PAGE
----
WASHINGTON: As the State Department reiterated that it did not want Afghanistan to be a safe haven for terrorism, experts based in the US see very little chance of a full-blown conflict between the two neighbours following Monday’s air strikes.

During a press briefing on Monday, Vedant Patel underlined that the US doesn’t want Afghanistan to become a safe haven for terrorism. “When it comes to counterterrorism cooperation with our Pakistani partners, it’s something we engage with them quite regularly, including other bilateral cooperation with them as well,” he said.

However, observers are apprehensive that even simmering tensions will aggravate the plight of Afghan refugees, who are caught between a rock and hard place, so to speak.

According to Roya Rahmani, who was the first woman to serve as Kabul’s ambassador to Washington, the cross-border terror attacks on Pakistan on March 16 and the subsequent retaliation by Islamabad have exposed the discord between Pakistani autho­rities and the Taliban leadership.

US-based experts rule out any possibility of further escalation

In a blog post for the Atlantic Council, Ms Rahmani, now a senior adviser at the council’s South Asia Centre in Washington, contends: “These conflicts underscore the fact that, despite expectations, the Taliban have not been entirely under Pakistan’s control”. “They also highlight the Taliban’s inability to influence the TTP’s activities in Pakistan,” she added.

She emphasised that the retaliatory airstrikes conducted by Pa­­k­istan within Afghanistan “ser­­ve as a political assertion, showcasing Pakistan’s commitment to protecting its military and people”.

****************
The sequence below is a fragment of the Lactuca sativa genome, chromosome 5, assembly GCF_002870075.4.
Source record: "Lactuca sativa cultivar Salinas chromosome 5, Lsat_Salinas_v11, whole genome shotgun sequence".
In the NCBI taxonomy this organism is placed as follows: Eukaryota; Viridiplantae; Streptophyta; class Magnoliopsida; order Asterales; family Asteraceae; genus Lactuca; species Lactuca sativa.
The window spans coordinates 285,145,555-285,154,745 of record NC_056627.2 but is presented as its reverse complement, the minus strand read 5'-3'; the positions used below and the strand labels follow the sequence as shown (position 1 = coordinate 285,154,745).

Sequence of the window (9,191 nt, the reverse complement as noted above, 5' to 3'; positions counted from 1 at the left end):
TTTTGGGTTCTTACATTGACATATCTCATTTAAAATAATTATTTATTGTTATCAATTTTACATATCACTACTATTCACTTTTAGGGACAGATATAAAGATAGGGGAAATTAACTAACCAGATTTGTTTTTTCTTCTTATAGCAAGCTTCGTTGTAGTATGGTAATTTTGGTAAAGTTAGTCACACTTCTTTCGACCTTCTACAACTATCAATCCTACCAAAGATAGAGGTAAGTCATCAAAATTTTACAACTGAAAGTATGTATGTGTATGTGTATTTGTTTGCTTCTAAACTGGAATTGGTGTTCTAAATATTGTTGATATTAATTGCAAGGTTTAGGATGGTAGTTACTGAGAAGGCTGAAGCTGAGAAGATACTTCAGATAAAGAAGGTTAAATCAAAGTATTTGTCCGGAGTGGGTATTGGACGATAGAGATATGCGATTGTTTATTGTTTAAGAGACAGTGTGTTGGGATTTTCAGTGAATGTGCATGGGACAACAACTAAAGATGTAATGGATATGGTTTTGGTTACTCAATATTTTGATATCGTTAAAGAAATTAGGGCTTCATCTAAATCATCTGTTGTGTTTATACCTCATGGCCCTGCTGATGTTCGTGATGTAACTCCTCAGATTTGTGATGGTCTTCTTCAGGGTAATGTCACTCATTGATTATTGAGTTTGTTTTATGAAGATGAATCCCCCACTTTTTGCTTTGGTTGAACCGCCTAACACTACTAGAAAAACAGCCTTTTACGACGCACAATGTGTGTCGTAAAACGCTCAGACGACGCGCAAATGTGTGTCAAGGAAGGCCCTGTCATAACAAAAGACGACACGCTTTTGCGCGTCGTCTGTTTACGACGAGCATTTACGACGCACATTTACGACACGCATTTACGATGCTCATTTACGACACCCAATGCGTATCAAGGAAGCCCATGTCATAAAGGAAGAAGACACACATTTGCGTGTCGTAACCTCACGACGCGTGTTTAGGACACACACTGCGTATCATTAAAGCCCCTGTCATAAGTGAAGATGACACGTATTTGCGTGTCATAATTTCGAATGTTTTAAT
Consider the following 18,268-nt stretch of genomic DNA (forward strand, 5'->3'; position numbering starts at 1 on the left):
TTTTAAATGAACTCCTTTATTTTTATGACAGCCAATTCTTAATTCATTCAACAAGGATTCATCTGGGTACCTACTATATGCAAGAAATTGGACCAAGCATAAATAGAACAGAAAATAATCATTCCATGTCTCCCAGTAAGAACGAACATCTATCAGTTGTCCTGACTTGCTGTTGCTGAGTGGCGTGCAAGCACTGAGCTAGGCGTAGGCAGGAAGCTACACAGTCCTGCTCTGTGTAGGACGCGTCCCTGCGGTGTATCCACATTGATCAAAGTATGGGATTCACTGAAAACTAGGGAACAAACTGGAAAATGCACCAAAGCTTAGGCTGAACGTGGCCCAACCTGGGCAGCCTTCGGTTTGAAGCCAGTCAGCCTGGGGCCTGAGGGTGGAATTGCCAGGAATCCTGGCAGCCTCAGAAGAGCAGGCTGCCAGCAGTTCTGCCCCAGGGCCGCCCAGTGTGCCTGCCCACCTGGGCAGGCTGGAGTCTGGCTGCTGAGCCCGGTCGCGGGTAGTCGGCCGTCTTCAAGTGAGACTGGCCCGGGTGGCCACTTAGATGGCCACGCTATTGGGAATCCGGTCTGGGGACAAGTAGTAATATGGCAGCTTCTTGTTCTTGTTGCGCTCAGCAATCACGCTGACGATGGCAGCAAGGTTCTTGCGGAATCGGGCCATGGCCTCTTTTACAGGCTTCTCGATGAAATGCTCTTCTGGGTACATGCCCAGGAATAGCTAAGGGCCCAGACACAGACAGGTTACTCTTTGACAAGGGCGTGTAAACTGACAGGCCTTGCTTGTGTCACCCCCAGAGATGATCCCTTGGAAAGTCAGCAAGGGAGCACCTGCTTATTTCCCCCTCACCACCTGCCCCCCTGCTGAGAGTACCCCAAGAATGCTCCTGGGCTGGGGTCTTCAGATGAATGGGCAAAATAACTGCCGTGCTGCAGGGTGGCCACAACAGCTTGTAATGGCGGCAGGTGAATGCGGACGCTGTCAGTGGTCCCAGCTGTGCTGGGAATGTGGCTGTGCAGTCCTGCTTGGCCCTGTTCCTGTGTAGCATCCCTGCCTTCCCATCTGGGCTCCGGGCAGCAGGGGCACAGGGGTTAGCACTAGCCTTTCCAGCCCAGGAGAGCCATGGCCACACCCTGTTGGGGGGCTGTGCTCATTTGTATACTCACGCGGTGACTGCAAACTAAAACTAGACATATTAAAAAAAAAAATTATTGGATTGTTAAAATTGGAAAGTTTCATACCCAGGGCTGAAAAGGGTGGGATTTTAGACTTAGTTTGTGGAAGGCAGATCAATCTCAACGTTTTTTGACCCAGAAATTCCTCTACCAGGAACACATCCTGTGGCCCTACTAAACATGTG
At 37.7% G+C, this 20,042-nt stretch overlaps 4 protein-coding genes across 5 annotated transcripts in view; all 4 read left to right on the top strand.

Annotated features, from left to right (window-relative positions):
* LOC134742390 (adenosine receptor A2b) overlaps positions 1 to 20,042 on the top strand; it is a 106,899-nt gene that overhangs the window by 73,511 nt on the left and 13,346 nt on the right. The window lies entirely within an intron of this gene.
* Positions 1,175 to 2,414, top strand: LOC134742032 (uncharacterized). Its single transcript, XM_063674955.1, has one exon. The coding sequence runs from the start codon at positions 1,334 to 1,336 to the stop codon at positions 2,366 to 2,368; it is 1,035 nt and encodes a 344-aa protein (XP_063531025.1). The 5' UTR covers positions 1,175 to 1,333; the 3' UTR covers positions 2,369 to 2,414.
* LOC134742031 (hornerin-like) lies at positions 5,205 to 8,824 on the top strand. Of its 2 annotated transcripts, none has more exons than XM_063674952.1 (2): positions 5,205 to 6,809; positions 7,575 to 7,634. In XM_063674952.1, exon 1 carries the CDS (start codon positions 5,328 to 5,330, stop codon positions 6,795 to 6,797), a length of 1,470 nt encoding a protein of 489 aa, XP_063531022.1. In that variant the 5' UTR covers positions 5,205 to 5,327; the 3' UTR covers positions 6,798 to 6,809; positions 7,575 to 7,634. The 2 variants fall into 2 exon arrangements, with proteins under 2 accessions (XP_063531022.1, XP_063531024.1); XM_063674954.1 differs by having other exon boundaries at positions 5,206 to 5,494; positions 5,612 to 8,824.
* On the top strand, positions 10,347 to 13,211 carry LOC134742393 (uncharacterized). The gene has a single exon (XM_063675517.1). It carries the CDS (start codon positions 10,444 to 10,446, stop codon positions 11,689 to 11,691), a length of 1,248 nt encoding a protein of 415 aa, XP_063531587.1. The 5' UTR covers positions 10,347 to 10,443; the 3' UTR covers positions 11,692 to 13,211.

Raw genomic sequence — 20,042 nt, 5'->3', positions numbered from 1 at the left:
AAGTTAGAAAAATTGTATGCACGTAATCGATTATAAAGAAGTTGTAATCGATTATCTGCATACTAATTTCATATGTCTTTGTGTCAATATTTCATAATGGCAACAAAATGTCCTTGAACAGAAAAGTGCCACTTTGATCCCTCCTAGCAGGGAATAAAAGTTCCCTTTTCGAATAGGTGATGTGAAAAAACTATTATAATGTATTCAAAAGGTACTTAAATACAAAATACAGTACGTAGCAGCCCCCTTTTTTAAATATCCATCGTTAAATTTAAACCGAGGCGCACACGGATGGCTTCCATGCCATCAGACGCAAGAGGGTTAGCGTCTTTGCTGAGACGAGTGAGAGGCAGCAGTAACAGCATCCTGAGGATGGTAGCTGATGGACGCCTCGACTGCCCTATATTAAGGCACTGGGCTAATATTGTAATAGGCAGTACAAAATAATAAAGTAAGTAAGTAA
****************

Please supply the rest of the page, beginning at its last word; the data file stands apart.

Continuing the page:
While acknowledging potential casualties, Ms Rahmani stated: “The likelihood of a full-blown conflict remains low. The Afghan Taliban, aware of the risks, are hesitant to engage in prolonged military confrontation with Pakis­tan, given its familial ties, financial interests, and support base in Pakistan.”

“Internal divisions within the Afghan Taliban further complicate a unified response to Pakistan’s actions,” she added.

Nilofar Sakhi, a lecturer at Geo­rge Washington University’s Elli­ott School of International Affa­irs, underlined the inherent threat posed by ties between the Taliban and the TTP to the stability of Pakistan.

Pakistan’s determination

She contended that due to the Afghan Taliban’s connections with transnational terror and extremist groups, tensions between Islamabad and Kabul are inevitable from a security standpoint.

Ms Sakhi highlighted the intricate relationship between the Afghan Taliban and the Pakistani establishment, which further complicates matters. She argued: “Despite the Afghan Taliban’s purported disapproval of attacks and instability in Pakistan, its affiliation with the TTP and shared ideology pose a threat to the stability of the Pakistan establishment, further deteriorating bilateral relations.”

Muhammad Faisal, a PhD candidate in international relations at the University of Technology Syd­ney, analysed Pakistan’s response through the lens of a strategic intent.

“Pakistan’s challenge is to telegraph deterrence through sustained air strikes rather than a one-off retaliatory strike to send a message”. He predicted that tensions between Islamabad and Kabul are likely to escalate further, particularly with the commencement of the second phase of repatriation of Afghan refugees after Ramazan.

But Uzair Younus, a senior fellow at the Atlantic Council, asser­t­ed that Pakistan had demonstra­ted its capacity and determination to counter cross-border terror attacks by targeting sanctuaries in Afghanistan.

“While calm may be restored in the coming days and weeks ahead, the newly elected government and the military leadership in Pakistan seem to have run out of patience with the Afghan Taliban,” Mr Younus observed.

Published in Dawn, March 20th, 2024

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